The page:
Few musicians or labels are fans of music piracy. But with Taylor Swift's decision to keep her music anticipated album '1989' off streaming music services, UMG, her label's distributor, became particularly concerned and hatched a plan to fight it.
A Universal Music Group filing with the U.S. Copyright office designed to bolster the case that Safe Harbor standards need an overhaul, reveals the lengths that the company went to limit piracy on Taylor Swift's 2014 release '1989',
In the last 18 months, teams working for UMG, label Big Machine, the RIAA and the IFPA have issued 66,000 notices to sites hosting unauthorized copies of ‘1989.’ They've also blocked nearly or issued take downs for nearly 150,o000 uploads to YouTube and SoundCloud.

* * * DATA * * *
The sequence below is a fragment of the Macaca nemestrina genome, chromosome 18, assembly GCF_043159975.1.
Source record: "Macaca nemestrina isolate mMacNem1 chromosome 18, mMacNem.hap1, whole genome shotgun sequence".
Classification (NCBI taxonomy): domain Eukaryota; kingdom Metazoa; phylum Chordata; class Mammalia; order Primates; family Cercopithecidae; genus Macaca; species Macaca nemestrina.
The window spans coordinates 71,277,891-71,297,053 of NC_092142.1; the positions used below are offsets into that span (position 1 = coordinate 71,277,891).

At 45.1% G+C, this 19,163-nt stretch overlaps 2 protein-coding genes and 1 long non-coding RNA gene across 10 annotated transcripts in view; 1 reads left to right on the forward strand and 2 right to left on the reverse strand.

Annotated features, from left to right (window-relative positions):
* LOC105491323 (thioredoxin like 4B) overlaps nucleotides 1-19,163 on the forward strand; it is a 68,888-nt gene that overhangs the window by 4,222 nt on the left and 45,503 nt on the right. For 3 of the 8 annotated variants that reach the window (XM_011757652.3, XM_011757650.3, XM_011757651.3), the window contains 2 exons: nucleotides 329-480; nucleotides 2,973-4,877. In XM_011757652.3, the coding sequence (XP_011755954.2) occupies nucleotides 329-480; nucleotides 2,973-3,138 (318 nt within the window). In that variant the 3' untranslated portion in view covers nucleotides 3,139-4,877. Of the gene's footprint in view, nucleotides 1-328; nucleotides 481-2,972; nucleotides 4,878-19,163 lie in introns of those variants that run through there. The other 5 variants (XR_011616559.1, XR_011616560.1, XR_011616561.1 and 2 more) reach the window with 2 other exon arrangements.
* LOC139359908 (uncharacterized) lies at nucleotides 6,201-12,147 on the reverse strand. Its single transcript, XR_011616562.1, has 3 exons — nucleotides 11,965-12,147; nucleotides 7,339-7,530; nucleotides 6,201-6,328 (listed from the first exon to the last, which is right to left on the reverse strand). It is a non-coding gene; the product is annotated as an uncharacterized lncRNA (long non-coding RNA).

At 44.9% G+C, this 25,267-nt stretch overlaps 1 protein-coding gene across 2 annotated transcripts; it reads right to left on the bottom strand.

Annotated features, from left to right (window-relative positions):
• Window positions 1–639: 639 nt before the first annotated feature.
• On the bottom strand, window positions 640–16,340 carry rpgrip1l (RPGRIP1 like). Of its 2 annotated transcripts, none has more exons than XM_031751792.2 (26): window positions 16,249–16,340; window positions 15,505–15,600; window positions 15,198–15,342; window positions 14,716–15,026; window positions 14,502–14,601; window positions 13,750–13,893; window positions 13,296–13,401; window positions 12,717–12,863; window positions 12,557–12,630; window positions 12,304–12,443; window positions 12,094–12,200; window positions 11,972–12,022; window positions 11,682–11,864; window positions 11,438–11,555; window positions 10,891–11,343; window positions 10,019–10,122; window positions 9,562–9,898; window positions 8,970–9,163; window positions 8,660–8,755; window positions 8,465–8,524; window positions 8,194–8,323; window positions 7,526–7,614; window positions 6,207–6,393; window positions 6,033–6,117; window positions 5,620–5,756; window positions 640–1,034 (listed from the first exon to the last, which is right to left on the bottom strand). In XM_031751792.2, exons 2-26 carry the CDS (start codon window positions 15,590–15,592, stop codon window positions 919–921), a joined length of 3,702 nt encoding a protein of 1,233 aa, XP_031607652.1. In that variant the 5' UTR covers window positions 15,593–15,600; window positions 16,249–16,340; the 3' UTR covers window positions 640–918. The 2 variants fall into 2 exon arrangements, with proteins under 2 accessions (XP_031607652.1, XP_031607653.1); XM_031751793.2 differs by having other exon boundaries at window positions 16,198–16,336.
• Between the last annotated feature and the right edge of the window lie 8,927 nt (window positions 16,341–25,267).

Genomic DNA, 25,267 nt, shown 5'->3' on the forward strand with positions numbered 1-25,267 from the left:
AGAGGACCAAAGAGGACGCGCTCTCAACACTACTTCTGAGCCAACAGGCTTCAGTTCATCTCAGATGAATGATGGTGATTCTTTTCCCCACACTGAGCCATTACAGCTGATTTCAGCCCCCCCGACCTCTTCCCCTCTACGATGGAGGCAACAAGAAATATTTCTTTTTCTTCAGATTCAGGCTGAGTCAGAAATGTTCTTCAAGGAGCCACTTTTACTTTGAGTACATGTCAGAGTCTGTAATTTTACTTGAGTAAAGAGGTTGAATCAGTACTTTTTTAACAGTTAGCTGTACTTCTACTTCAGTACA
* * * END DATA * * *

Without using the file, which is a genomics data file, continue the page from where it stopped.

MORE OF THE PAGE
“A staff of UMG employees devoted essentially 100% of their time between November 2014 and February 2015 to manually search for infringements of '1989; and its tracks on YouTube and other sites, so that these unlawful uses could be blocked or taken down,” according to the filing. “These efforts were supplemented by approximately a dozen employees working for IFPI who devoted a significant portion of their work days to the same task.”
Despite their efforts, UMG says that the album was still illegally downloaded 1.4 million times.
Read the full report here.